Mosaic of a belt-zone boundary near Jupiter's equator. The images that make up the four quadrants of this mosaic were taken within a few minutes of each other and show Jupiter's appearance at 732 nanometers (nm). Sunlight at 732 nm is weakly absorbed by atmospheric methane. This absorption lowers the total amount of scattered light detected by the Galileo spacecraft while enhancing the fraction that comes from higher in Jupiter's atmosphere where less methane is present. The features of the lower ammonia cloud deck that are seen at 756 nm remain visible, but features in the higher, diffuse cloud are made more apparent.
The bowed shape of the clouds in the center of the image is created by a combination of stretching in the eastward direction by strong winds and stretching in the north-south direction by weaker winds. The precise shape of the bow and the eastward wind speeds can be measured. The north-south wind speeds, too small to be directly measured, then can be calculated. These images may provide the first indirect measurement of Jupiter's north-south winds.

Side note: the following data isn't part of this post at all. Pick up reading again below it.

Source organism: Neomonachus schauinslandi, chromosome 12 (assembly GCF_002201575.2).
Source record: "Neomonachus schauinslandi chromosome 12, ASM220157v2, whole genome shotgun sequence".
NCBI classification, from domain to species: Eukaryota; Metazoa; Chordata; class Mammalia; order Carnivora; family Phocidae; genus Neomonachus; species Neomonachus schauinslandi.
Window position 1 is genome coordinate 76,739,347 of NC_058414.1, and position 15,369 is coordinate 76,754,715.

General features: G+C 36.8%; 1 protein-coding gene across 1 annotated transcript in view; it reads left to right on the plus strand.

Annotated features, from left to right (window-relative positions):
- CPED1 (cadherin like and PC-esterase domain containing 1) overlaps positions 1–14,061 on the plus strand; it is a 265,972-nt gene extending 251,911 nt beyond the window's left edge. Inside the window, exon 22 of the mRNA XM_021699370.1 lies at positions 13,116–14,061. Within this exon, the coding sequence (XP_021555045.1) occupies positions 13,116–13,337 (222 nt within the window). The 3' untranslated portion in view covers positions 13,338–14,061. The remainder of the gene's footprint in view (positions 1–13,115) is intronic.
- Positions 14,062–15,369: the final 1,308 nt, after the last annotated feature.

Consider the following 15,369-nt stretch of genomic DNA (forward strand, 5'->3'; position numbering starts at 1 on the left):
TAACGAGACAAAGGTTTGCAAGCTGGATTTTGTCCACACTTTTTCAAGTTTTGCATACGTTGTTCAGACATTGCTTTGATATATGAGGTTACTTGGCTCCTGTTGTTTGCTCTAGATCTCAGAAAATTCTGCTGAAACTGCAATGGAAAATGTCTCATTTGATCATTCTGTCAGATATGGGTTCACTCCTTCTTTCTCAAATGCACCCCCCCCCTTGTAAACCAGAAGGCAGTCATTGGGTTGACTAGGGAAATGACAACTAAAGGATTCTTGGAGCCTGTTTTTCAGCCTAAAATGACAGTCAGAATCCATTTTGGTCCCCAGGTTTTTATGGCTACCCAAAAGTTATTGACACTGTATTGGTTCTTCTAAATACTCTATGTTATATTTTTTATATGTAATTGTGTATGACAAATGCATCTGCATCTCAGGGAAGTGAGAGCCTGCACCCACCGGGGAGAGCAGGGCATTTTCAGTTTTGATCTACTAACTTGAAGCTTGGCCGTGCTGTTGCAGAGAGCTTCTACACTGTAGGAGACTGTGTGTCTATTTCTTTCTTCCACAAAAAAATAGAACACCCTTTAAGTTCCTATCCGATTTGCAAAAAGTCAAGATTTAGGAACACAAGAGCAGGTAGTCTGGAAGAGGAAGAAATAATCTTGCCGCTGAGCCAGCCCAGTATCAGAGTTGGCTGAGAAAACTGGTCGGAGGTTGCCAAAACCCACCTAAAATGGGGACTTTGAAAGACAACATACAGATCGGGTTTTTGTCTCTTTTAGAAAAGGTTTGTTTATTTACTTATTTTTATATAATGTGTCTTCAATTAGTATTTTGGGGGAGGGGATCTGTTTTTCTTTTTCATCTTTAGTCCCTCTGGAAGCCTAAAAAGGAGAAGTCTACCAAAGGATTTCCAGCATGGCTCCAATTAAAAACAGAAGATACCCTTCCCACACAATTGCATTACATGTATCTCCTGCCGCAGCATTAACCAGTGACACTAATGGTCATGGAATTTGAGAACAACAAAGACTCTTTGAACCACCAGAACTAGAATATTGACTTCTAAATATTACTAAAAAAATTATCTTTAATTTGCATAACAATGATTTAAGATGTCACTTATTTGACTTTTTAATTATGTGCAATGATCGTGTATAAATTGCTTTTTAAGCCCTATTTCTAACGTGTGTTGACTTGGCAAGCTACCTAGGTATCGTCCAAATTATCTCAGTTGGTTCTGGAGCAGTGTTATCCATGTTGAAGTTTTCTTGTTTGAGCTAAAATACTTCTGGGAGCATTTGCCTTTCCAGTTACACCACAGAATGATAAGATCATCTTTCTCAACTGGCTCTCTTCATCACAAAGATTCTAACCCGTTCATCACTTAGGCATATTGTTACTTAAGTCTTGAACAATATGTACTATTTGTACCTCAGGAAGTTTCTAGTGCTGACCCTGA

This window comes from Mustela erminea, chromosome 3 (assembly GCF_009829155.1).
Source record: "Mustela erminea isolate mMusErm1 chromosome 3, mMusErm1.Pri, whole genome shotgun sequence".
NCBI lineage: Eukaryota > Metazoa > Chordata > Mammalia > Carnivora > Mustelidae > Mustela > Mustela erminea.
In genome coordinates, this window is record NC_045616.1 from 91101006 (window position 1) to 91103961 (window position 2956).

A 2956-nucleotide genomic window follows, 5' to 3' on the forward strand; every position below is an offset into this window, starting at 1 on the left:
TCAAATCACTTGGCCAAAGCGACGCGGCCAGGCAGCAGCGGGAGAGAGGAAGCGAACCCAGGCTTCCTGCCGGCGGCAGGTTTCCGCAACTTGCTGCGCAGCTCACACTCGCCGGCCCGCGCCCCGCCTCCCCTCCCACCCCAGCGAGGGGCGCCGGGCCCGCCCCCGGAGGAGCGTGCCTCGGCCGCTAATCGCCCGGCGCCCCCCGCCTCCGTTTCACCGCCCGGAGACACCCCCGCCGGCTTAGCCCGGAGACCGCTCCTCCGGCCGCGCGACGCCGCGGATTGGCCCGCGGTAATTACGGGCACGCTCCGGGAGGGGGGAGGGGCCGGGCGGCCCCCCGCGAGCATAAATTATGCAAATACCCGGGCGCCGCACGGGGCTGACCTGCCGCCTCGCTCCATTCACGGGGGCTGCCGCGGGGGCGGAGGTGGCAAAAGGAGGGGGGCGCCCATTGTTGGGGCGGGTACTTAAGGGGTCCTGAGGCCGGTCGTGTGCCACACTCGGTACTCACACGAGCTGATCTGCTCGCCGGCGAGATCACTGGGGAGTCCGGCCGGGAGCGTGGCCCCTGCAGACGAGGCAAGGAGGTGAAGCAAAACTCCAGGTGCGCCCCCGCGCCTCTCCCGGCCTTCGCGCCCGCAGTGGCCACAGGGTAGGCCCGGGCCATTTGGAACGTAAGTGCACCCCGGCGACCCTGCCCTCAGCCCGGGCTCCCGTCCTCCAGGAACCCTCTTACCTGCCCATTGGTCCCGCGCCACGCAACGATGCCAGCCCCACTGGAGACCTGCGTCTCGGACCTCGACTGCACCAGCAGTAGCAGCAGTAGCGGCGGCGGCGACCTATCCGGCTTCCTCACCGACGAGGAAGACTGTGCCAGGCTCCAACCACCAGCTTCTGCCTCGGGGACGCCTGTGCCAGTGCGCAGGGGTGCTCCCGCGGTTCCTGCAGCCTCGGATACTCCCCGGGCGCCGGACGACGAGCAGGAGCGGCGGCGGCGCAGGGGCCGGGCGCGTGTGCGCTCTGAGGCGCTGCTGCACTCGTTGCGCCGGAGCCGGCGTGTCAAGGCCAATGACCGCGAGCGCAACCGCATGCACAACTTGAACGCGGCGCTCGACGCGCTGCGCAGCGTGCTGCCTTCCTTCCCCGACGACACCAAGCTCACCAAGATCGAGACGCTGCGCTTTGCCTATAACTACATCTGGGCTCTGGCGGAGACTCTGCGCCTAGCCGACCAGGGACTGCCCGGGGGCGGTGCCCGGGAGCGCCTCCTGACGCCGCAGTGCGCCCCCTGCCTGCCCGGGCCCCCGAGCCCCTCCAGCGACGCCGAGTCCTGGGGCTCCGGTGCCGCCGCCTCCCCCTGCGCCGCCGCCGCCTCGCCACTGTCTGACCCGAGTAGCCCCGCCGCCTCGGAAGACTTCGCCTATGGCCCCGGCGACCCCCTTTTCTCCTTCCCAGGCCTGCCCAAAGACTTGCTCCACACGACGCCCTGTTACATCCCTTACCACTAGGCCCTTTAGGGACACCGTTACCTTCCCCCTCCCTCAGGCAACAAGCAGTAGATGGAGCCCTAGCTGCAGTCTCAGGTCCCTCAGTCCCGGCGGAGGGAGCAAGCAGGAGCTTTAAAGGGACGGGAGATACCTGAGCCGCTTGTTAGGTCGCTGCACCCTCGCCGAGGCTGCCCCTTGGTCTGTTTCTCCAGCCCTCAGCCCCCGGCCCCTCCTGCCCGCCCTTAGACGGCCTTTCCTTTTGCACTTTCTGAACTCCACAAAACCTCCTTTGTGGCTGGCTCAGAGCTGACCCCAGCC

The Jet Propulsion Laboratory, Pasadena, CA manages the mission for NASA's Office of Space Science, Washington, DC.
This image and other images and data received from Galileo are posted on the World Wide Web, on the Galileo mission home page at URL http://galileo.jpl.nasa.gov. Background information and educational context for the images can be found at http://www.jpl.nasa.gov/galileo/sepo.